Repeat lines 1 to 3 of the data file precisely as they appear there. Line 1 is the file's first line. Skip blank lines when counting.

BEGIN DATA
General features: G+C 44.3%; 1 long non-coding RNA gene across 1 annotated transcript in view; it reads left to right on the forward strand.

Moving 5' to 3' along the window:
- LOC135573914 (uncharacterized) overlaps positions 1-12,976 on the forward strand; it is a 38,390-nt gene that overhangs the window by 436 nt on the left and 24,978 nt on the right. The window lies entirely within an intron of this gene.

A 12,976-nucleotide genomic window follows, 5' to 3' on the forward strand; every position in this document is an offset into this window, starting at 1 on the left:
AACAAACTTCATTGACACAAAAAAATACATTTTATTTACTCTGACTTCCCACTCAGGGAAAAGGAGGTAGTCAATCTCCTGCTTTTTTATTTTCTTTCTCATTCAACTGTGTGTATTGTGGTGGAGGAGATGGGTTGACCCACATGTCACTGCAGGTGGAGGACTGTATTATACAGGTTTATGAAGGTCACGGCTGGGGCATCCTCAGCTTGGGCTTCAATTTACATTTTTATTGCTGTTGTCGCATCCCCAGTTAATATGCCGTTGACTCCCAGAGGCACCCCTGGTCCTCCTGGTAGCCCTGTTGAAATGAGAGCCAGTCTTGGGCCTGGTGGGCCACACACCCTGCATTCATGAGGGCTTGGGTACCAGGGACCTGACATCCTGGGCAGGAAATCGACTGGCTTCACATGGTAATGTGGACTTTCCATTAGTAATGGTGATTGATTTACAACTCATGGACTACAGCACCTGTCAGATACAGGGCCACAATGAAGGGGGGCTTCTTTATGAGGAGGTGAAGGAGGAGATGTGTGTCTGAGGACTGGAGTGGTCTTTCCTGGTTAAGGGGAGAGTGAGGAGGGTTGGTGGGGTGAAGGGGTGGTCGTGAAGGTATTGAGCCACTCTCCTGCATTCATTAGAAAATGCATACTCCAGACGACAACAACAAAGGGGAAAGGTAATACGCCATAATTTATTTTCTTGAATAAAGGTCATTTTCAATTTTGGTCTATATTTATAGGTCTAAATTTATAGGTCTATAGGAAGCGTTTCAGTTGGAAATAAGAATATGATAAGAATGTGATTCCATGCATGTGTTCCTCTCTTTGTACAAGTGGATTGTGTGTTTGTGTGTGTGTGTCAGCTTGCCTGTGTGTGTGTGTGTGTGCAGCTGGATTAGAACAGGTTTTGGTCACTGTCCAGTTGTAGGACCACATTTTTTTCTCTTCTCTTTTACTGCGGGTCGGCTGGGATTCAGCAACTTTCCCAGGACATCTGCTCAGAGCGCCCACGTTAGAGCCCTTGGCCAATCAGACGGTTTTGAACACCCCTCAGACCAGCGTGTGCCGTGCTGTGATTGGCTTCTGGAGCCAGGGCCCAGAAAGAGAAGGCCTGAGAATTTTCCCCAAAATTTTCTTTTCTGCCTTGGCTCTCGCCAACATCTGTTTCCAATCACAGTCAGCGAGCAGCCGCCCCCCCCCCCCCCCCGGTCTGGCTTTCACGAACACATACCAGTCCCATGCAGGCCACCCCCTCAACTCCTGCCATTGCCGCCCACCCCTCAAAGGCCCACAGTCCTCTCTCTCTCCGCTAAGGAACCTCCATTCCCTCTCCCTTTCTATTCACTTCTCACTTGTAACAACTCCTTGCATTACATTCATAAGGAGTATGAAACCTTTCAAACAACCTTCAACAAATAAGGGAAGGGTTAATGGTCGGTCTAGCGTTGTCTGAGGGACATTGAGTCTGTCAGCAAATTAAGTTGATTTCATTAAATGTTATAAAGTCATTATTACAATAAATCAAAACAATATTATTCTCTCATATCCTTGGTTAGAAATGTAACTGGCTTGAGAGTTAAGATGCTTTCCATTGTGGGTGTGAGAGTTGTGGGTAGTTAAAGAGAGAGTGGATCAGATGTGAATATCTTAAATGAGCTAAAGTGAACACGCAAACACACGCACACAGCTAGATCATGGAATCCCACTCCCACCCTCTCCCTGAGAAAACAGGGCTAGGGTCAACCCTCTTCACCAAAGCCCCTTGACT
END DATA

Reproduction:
General features: G+C 44.3%; 1 long non-coding RNA gene across 1 annotated transcript in view; it reads left to right on the forward strand.

Moving 5' to 3' along the window:
- LOC135573914 (uncharacterized) overlaps positions 1-12,976 on the forward strand; it is a 38,390-nt gene that overhangs the window by 436 nt on the left and 24,978 nt on the right. The window lies entirely within an intron of this gene.